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  • Winging scapula
  • Scapula alata
  • Facioscapulohumeral muscular dystrophy (FSH)
  • Serratus anterior palsy

  • 736.89 Other acquired deformity of other parts of limb

  • M21.80 Other specified acquired deformities of unspecified limb


  • Inferior angle tilting of the scapula
  • Instability of the scapula to the thoracic wall
  • Scapula has the greatest number of muscles attached to it than any other bone
  • Scapula dysrhythmia
  • Result of serratus anterior muscle dysfunction
  • Injury to long thoracic nerve

Essentials of Diagnosis

  • Often asymptomatic
  • Winging can help identify a dysfunction possibly occurring in the shoulder
  • Symptoms of pain and weakness
  • Can be a result of a brachial plexus injury
  • Parsonage-Turner syndrome (brachial neuritis) underlying

General Considerations

  • Loss of serratus anterior muscle
  • Weakness of trapezius strength
  • Weakness of scapular stabilizers
  • Commonly associated with presence of other orthopedic pathologies: subacromial impingement syndrome, rotator cuff pathology, labral pathology.
  • Creates an abnormal scapulothoracic rhythm
  • Commonly associated with repeated overhead or overuse activities.
  • Full history of symptoms, medical history screening, and differential shoulder orthopedic examination will ensure appropriate diagnosis.


  • Non-specific

Signs and Symptoms

  • Pain
  • Weakness is commonly noted with functional reaching tasks
  • Scapula instability, moving away from rib cage

Functional Limitations

  • Inability to raise or lower the arms without the scapula’s inferior angle tilting away from the rib cage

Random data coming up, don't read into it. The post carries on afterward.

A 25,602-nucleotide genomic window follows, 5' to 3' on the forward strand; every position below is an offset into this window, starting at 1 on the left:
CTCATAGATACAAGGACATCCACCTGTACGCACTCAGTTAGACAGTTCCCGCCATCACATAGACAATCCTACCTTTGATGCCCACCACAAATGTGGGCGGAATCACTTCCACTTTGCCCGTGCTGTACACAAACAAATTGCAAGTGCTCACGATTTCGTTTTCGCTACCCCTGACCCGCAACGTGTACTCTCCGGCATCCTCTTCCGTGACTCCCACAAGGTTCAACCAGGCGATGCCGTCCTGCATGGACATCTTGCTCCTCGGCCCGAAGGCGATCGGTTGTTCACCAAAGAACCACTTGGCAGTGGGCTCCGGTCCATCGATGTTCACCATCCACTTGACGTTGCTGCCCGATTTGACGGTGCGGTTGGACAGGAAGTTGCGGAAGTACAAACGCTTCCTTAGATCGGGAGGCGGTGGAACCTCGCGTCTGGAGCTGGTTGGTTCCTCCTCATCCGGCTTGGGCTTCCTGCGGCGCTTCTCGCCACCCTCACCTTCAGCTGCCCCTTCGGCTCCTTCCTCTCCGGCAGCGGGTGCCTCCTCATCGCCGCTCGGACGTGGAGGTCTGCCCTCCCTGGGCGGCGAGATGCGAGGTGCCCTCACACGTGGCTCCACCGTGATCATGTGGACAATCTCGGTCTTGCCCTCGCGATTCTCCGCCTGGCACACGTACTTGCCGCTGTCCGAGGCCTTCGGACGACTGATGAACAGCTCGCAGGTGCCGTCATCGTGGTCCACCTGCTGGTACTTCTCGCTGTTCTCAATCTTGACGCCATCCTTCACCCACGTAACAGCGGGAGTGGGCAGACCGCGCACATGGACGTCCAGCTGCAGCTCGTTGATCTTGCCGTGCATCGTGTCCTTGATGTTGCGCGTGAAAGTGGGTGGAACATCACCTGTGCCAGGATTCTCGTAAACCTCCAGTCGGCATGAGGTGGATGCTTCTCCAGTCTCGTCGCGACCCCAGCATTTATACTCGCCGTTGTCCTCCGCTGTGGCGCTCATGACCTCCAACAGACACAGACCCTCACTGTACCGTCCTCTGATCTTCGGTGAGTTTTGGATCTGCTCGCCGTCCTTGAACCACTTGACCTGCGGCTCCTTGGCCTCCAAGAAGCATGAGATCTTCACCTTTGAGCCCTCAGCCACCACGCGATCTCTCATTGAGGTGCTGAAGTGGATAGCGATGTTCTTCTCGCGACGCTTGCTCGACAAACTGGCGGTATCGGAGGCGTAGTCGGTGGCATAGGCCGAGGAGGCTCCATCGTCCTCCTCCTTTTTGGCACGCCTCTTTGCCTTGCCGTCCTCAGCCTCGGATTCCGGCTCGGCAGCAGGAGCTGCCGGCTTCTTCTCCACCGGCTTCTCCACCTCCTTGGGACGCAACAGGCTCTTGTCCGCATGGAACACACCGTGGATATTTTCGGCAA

• Pain/limitation with overhead activities
  • Pain/limitation with reaching
  • Pain/limitation with lifting
  • Pain/limitation dressing and grooming
  • Pain/limitation with sustained or repetitive shoulder activities

Possible Contributing Causes

  • Increased thoracic kyphosis and sub-optimal posture
  • Repetitive overhead activities
  • Posterior shoulder capsule tightness
  • Pectoralis minor tightness
  • Poor neuromuscular control
  • Non-traumatic injury to the long thoracic nerve
    • Influenza
    • Drug overdose
  • Traumatic injury to the long thoracic nerve
    • Impact injury
    • Stretch to cervical spine
    • Electrical shock
    • Mastectomy with axillary node dissection
  • Brachial neuritis (Parsonage-Turner syndrome)

Differential Diagnosis

  • Cervical radiculopathy, C7
  • Referred pain from lungs or diaphragm
  • Rotator cuff pathology (tendonitis, full- or partial-thickness tear)
  • Glenohumeral (GH) instability
  • Labral tear
  • Neuropathy
  • Internal impingement

  • Diagnosis based on orthopedic special tests, signs and symptoms, imaging studies, and exclusion of differential diagnosis
    • Push-ups test
    • Serratus wall test


  • NSAIDs

Medical Procedures

  • Surgery: intercostal nerve transfer

  • Radiologist for imaging: x-ray, MRI for differential diagnosis
  • Nerve conduction test

  • Weakness and pain limiting overhead activities or activities involving arm out to side or across body including, dressing or grooming daily activities.
  • Impaired (sub-optimal) posture
  • Muscle imbalances
    • Periscapular muscle ...

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